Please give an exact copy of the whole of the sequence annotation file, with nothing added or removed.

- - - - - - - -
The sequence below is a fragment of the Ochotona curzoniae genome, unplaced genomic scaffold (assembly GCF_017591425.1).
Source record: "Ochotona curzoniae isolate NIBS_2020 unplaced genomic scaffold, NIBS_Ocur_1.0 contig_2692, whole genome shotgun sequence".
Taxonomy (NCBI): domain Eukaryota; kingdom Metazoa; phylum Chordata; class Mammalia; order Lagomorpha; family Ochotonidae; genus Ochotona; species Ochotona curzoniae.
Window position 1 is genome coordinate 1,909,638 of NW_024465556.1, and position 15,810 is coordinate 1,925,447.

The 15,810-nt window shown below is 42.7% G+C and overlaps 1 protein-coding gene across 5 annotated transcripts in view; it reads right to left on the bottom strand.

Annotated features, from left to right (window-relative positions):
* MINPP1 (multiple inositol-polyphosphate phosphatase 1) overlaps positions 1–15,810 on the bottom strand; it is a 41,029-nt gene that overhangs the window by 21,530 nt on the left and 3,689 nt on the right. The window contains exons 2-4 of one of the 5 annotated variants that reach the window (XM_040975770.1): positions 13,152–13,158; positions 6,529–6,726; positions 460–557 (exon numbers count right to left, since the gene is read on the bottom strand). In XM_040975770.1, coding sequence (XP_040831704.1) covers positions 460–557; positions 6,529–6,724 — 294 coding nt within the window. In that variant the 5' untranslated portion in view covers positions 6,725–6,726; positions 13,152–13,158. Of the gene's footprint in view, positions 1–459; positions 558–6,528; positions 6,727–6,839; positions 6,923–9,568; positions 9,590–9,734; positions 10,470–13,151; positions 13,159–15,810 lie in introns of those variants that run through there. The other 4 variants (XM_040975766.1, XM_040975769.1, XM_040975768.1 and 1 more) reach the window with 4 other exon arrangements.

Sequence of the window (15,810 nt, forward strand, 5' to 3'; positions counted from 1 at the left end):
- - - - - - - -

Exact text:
The sequence below is a fragment of the Ochotona curzoniae genome, unplaced genomic scaffold (assembly GCF_017591425.1).
Source record: "Ochotona curzoniae isolate NIBS_2020 unplaced genomic scaffold, NIBS_Ocur_1.0 contig_2692, whole genome shotgun sequence".
Taxonomy (NCBI): domain Eukaryota; kingdom Metazoa; phylum Chordata; class Mammalia; order Lagomorpha; family Ochotonidae; genus Ochotona; species Ochotona curzoniae.
Window position 1 is genome coordinate 1,909,638 of NW_024465556.1, and position 15,810 is coordinate 1,925,447.

The 15,810-nt window shown below is 42.7% G+C and overlaps 1 protein-coding gene across 5 annotated transcripts in view; it reads right to left on the bottom strand.

Annotated features, from left to right (window-relative positions):
* MINPP1 (multiple inositol-polyphosphate phosphatase 1) overlaps positions 1–15,810 on the bottom strand; it is a 41,029-nt gene that overhangs the window by 21,530 nt on the left and 3,689 nt on the right. The window contains exons 2-4 of one of the 5 annotated variants that reach the window (XM_040975770.1): positions 13,152–13,158; positions 6,529–6,726; positions 460–557 (exon numbers count right to left, since the gene is read on the bottom strand). In XM_040975770.1, coding sequence (XP_040831704.1) covers positions 460–557; positions 6,529–6,724 — 294 coding nt within the window. In that variant the 5' untranslated portion in view covers positions 6,725–6,726; positions 13,152–13,158. Of the gene's footprint in view, positions 1–459; positions 558–6,528; positions 6,727–6,839; positions 6,923–9,568; positions 9,590–9,734; positions 10,470–13,151; positions 13,159–15,810 lie in introns of those variants that run through there. The other 4 variants (XM_040975766.1, XM_040975769.1, XM_040975768.1 and 1 more) reach the window with 4 other exon arrangements.

Sequence of the window (15,810 nt, forward strand, 5' to 3'; positions counted from 1 at the left end):